More than a thousand ships were lost at sea due to the weather and icebergs.
The latter part of the journey often saw food supplies diminish and conditions would worsen. Many children arrived as orphans, their parents having died on board.
As steam ships replaced the slower sailing ships in the 1850s the journey became cheaper, faster and less dangerous. As a result, passenger numbers increased. This also led to more return migration. Many were attracted to the fact that migration was less permanent by the end of the 19th century.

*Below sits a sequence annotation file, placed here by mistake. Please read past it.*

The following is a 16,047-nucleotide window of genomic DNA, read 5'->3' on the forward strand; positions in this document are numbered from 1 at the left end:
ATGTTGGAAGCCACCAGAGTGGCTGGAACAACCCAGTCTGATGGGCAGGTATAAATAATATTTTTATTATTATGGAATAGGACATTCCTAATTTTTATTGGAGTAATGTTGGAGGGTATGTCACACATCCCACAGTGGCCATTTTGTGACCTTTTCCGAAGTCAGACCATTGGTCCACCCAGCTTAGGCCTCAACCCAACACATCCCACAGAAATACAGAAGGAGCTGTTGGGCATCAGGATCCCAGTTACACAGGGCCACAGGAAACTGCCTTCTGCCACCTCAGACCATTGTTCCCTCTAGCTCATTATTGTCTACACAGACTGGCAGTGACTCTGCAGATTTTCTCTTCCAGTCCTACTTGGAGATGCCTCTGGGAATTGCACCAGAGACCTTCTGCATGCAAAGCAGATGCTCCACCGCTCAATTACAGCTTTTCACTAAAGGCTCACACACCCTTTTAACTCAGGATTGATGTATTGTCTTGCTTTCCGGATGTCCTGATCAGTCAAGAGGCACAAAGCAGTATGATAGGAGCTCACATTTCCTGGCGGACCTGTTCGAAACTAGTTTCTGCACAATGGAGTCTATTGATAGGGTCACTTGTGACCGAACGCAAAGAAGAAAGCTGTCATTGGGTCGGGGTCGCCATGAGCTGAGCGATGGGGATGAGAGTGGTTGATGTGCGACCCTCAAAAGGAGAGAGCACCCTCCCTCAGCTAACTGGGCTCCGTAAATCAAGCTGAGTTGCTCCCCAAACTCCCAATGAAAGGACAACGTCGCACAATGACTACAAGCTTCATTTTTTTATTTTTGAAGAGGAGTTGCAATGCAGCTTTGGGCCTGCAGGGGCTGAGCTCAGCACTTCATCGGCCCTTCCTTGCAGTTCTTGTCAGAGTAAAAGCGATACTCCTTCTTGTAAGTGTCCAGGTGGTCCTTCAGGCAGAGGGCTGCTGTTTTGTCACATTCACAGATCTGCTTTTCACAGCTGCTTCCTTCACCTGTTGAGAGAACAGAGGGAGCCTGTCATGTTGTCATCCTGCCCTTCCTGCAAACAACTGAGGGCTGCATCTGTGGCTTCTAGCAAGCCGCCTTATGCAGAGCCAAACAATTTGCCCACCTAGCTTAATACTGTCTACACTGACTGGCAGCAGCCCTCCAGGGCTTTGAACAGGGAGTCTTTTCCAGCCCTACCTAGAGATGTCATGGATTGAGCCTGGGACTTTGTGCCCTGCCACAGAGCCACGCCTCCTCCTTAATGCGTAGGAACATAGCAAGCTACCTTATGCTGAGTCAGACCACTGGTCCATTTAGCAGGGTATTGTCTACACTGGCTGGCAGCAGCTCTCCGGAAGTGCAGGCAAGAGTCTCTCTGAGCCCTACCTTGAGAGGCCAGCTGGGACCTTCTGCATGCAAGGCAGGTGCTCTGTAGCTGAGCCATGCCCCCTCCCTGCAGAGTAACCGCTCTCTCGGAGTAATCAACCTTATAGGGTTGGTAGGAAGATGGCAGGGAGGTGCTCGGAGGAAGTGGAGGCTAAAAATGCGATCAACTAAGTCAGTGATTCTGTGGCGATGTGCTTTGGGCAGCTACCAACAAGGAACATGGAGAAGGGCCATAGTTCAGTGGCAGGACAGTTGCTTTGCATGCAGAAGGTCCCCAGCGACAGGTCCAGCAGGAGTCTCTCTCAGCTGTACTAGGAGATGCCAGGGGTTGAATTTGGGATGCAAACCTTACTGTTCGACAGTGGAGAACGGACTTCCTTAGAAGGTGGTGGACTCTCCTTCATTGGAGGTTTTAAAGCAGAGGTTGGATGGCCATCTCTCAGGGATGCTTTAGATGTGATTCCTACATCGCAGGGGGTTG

The biggest danger came from disease on board due to cramped and unsanitary conditions. Cholera, typhus and smallpox often broke out to disastrous effect. Those who were vulnerable - the young, the old and the malnourished - were more susceptible to infection and the impact was often life threatening to them.
Doctors and surgeons were employed on board ships but often they fell sick or they simply did not have the ability to treat all conditions and infections.